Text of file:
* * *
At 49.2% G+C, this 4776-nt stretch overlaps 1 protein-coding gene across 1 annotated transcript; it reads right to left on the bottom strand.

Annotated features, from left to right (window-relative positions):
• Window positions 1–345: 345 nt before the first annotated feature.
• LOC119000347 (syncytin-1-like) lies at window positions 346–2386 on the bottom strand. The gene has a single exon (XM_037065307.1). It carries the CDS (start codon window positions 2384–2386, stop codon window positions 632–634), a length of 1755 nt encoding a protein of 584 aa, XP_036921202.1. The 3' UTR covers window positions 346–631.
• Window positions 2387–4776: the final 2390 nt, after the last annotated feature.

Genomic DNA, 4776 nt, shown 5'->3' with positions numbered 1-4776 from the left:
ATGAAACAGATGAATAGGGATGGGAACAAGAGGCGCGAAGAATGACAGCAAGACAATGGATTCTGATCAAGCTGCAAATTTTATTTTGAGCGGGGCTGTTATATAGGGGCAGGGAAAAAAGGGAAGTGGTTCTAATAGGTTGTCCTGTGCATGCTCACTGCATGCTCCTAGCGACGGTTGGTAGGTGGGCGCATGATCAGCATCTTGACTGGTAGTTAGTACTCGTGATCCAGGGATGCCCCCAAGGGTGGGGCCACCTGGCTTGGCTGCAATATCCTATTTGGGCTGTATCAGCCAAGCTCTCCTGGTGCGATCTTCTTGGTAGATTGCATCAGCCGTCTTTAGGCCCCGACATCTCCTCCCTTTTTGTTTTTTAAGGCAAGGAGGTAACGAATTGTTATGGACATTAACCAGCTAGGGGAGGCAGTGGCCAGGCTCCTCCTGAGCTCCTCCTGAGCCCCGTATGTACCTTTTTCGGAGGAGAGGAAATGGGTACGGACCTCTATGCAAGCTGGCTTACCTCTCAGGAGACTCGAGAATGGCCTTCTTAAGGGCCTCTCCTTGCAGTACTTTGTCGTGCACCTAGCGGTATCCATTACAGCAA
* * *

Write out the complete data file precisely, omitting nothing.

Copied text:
At 49.2% G+C, this 4776-nt stretch overlaps 1 protein-coding gene across 1 annotated transcript; it reads right to left on the bottom strand.

Annotated features, from left to right (window-relative positions):
• Window positions 1–345: 345 nt before the first annotated feature.
• LOC119000347 (syncytin-1-like) lies at window positions 346–2386 on the bottom strand. The gene has a single exon (XM_037065307.1). It carries the CDS (start codon window positions 2384–2386, stop codon window positions 632–634), a length of 1755 nt encoding a protein of 584 aa, XP_036921202.1. The 3' UTR covers window positions 346–631.
• Window positions 2387–4776: the final 2390 nt, after the last annotated feature.

Genomic DNA, 4776 nt, shown 5'->3' with positions numbered 1-4776 from the left:
ATGAAACAGATGAATAGGGATGGGAACAAGAGGCGCGAAGAATGACAGCAAGACAATGGATTCTGATCAAGCTGCAAATTTTATTTTGAGCGGGGCTGTTATATAGGGGCAGGGAAAAAAGGGAAGTGGTTCTAATAGGTTGTCCTGTGCATGCTCACTGCATGCTCCTAGCGACGGTTGGTAGGTGGGCGCATGATCAGCATCTTGACTGGTAGTTAGTACTCGTGATCCAGGGATGCCCCCAAGGGTGGGGCCACCTGGCTTGGCTGCAATATCCTATTTGGGCTGTATCAGCCAAGCTCTCCTGGTGCGATCTTCTTGGTAGATTGCATCAGCCGTCTTTAGGCCCCGACATCTCCTCCCTTTTTGTTTTTTAAGGCAAGGAGGTAACGAATTGTTATGGACATTAACCAGCTAGGGGAGGCAGTGGCCAGGCTCCTCCTGAGCTCCTCCTGAGCCCCGTATGTACCTTTTTCGGAGGAGAGGAAATGGGTACGGACCTCTATGCAAGCTGGCTTACCTCTCAGGAGACTCGAGAATGGCCTTCTTAAGGGCCTCTCCTTGCAGTACTTTGTCGTGCACCTAGCGGTATCCATTACAGCAA